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New Advances in Superconductivity


Wednesday, July 29, 2020
Layers of molybdenum carbide and molybdenum sulfide allow superconductivity at 50 percent higher temperatures. Credit: Elizabeth Flores-Gomez Murray/ Penn State

By Walt Mills

The goal of room temperature superconductivity took a small step forward with a recent discovery by a team of Penn State physicists and materials scientists.

The surprising discovery involved layering two-dimensional materials called molybdenum sulfide with another material called molybdenum carbide. Molybdenum carbide is a known superconductor, which means that electrons can flow through the material without any resistance. Even the best of metals, such as silver or copper lose energy through heat. This loss makes long distance transmission of electricity more costly.

“Superconductivity occurs at very low temperatures, close to absolute zero or 0 Kelvin,” said Mauricio Terrones, corresponding author on a paper in Proceedings of the National Academy of Sciences published this week. “The alpha phase of Moly carbide is superconducting at 4 Kelvin.”

When layering metastable phases of moly carbide with moly sulfide superconductivity occurs at 6 Kelvin, a 50 percent increase. Although this is not remarkable in itself --other materials have been shown to be superconductive at temperatures as high as 150 Kelvin-- it was still an unexpected phenomenon that portends a new method to increase superconductivity at higher temperatures in other superconducting materials.

The team used modeling techniques to understand how the effect was achieved experimentally. According to materials scientist Susan Sinnott, “Calculations using quantum mechanics as implemented within density functional theory assisted in the interpretation of experimental measurements to determine the structure of the buried molybdenum carbide/molybdenum sulfide interfaces. This work is a nice example of the way in which materials synthesis, characterization and modeling can come together to advance the discovery of new material systems with unique properties.”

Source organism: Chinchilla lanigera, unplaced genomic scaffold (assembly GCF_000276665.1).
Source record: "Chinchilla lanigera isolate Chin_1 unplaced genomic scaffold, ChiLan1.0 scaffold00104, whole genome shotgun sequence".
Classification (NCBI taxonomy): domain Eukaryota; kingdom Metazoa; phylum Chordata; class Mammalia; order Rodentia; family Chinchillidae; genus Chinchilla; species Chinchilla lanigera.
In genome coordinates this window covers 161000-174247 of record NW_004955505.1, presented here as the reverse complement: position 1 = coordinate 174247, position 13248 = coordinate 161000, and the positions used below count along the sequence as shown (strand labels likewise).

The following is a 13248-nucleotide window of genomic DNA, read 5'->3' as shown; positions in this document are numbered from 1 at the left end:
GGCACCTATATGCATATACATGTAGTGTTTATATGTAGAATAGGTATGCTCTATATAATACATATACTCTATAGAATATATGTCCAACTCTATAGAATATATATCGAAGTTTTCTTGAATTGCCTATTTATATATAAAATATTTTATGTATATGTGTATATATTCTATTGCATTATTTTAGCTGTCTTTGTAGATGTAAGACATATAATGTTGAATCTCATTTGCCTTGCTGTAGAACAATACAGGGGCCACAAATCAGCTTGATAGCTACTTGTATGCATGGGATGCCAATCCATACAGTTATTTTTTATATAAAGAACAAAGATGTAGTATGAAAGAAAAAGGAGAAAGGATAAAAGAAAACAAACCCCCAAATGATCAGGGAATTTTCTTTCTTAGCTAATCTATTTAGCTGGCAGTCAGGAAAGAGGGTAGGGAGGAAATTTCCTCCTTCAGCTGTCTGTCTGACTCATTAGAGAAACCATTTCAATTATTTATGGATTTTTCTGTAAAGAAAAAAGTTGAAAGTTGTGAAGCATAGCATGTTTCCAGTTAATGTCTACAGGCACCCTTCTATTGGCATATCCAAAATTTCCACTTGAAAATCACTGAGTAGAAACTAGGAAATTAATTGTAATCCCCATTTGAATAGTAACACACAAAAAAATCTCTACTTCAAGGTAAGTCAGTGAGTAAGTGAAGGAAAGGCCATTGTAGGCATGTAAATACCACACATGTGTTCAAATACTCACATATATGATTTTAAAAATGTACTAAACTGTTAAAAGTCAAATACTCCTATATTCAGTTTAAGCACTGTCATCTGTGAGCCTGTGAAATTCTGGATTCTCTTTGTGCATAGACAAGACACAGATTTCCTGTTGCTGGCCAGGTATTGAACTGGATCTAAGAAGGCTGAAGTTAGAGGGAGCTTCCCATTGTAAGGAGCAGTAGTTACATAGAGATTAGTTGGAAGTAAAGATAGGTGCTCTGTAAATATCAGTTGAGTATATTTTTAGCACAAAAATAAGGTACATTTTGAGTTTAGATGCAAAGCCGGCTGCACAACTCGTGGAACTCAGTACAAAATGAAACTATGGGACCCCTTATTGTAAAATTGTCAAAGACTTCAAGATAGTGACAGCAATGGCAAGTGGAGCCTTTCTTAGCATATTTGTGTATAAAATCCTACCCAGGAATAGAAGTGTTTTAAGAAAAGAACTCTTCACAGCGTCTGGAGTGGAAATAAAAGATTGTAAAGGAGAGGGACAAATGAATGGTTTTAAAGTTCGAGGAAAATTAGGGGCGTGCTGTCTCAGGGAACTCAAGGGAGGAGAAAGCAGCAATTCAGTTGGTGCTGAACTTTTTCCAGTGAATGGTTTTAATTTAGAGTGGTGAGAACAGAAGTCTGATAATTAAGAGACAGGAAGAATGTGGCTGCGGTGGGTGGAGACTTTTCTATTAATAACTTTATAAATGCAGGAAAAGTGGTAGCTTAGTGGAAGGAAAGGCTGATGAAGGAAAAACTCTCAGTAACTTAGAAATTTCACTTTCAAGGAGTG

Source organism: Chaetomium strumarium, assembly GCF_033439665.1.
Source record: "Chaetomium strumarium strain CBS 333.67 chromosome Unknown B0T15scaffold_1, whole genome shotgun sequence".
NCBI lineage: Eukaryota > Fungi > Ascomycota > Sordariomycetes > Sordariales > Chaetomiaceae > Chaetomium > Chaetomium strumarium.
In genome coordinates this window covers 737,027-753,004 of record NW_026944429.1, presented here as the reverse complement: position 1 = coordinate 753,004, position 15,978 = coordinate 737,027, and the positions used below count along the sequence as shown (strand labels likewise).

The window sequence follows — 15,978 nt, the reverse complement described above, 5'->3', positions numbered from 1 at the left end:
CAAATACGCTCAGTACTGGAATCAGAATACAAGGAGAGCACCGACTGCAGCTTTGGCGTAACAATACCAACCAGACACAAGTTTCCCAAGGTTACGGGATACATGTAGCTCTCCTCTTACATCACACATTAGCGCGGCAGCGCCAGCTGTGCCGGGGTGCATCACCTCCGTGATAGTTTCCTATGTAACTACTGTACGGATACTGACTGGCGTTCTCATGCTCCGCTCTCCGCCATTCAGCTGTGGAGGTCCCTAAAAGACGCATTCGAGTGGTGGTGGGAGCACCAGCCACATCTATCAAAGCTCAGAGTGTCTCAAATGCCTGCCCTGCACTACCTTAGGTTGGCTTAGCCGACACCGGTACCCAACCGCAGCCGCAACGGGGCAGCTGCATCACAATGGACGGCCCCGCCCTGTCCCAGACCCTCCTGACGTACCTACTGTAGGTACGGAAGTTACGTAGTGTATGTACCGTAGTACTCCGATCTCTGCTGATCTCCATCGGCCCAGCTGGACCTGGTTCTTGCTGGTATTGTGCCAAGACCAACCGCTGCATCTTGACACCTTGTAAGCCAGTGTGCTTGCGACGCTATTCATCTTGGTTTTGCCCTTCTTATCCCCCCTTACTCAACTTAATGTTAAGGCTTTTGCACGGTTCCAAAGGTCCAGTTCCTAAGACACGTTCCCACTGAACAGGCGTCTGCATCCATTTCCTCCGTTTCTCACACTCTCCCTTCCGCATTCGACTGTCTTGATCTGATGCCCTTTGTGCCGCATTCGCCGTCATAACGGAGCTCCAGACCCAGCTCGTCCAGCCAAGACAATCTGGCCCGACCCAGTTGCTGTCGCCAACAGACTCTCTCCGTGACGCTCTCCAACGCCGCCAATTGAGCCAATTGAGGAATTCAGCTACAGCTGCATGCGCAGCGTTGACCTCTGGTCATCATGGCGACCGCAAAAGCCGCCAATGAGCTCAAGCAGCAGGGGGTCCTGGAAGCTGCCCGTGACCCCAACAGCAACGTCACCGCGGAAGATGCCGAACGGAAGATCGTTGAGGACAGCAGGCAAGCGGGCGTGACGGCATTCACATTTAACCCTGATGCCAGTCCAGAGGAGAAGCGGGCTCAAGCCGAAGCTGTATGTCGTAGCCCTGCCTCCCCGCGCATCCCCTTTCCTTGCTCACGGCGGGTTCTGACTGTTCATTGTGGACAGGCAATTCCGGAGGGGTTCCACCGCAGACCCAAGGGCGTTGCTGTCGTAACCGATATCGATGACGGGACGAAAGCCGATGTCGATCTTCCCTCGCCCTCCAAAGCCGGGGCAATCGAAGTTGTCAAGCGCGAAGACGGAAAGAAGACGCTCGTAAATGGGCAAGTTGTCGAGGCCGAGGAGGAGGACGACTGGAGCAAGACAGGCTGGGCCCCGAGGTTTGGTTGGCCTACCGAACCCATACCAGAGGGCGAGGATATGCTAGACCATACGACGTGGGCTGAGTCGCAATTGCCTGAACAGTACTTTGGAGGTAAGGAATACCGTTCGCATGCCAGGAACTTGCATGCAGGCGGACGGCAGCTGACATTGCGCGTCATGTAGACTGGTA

According to Terrones, “It’s a fundamental discovery, but not one anyone believed would work. We are observing a phenomenon that to the best of our knowledge has never been observed before.”

The team will continue experimenting with superconductive materials with the goal of someday finding materials combinations that can carry energy through the grid with zero resistance.

In addition to Terrones and Sinnott, authors on the PNAS paper, titled “Superconductivity enhancement in phase-engineered molybdenum carbide/sulfide vertical heterostructures,” are Ph.D. students or graduated Ph.D. students Fu Zhang, Yanfu Lu, Lavish Pabbi, Anna Binion Tomota Granzier-Nakajima, Tiany Zhang, Zhong Lin and postdoctoral scholars Kazunori Fujisawa And Yu Lei, Professor Eric Hudson and former Research Assistant Professor Laura Elias, all of Penn State, and Wenkai Zhang and Luis Balcas of Florida State.

This work was funded by a grant from the Department of Energy, which was recently renewed to continue their research.

Terrones, Mauricio

Verne M. Willaman Professor of Physics
Professor of Chemistry and Materials Science and Engineering
Director, Center for 2-Dimensional and Layered Materials
Director, NSF-I/UCRC Center for Atomically Thin Multifunctional Coatings
Co-Director, CRAFT Center

205A Osmond
University Park, PA  16802

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